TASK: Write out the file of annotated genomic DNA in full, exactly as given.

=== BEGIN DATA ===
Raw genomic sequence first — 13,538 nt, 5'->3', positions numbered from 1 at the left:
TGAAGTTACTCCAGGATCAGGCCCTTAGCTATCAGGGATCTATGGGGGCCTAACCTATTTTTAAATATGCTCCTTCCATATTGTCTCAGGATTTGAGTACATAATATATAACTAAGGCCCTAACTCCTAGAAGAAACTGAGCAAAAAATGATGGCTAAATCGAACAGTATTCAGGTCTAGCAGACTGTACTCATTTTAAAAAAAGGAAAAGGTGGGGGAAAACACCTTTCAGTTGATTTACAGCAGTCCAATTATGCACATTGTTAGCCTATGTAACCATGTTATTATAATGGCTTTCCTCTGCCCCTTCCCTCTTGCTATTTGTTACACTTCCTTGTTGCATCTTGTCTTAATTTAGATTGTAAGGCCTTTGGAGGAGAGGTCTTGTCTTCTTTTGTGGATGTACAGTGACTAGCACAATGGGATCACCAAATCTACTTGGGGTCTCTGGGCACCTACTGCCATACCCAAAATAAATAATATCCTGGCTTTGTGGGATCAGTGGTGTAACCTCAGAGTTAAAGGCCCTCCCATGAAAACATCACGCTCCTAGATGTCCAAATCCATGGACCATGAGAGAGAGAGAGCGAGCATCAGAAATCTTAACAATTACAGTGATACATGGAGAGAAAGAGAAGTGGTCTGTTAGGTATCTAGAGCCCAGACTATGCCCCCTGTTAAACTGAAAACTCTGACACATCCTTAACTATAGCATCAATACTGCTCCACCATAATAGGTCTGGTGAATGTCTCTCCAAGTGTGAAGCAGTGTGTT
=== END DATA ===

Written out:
Raw genomic sequence first — 13,538 nt, 5'->3', positions numbered from 1 at the left:
TGAAGTTACTCCAGGATCAGGCCCTTAGCTATCAGGGATCTATGGGGGCCTAACCTATTTTTAAATATGCTCCTTCCATATTGTCTCAGGATTTGAGTACATAATATATAACTAAGGCCCTAACTCCTAGAAGAAACTGAGCAAAAAATGATGGCTAAATCGAACAGTATTCAGGTCTAGCAGACTGTACTCATTTTAAAAAAAGGAAAAGGTGGGGGAAAACACCTTTCAGTTGATTTACAGCAGTCCAATTATGCACATTGTTAGCCTATGTAACCATGTTATTATAATGGCTTTCCTCTGCCCCTTCCCTCTTGCTATTTGTTACACTTCCTTGTTGCATCTTGTCTTAATTTAGATTGTAAGGCCTTTGGAGGAGAGGTCTTGTCTTCTTTTGTGGATGTACAGTGACTAGCACAATGGGATCACCAAATCTACTTGGGGTCTCTGGGCACCTACTGCCATACCCAAAATAAATAATATCCTGGCTTTGTGGGATCAGTGGTGTAACCTCAGAGTTAAAGGCCCTCCCATGAAAACATCACGCTCCTAGATGTCCAAATCCATGGACCATGAGAGAGAGAGAGCGAGCATCAGAAATCTTAACAATTACAGTGATACATGGAGAGAAAGAGAAGTGGTCTGTTAGGTATCTAGAGCCCAGACTATGCCCCCTGTTAAACTGAAAACTCTGACACATCCTTAACTATAGCATCAATACTGCTCCACCATAATAGGTCTGGTGAATGTCTCTCCAAGTGTGAAGCAGTGTGTT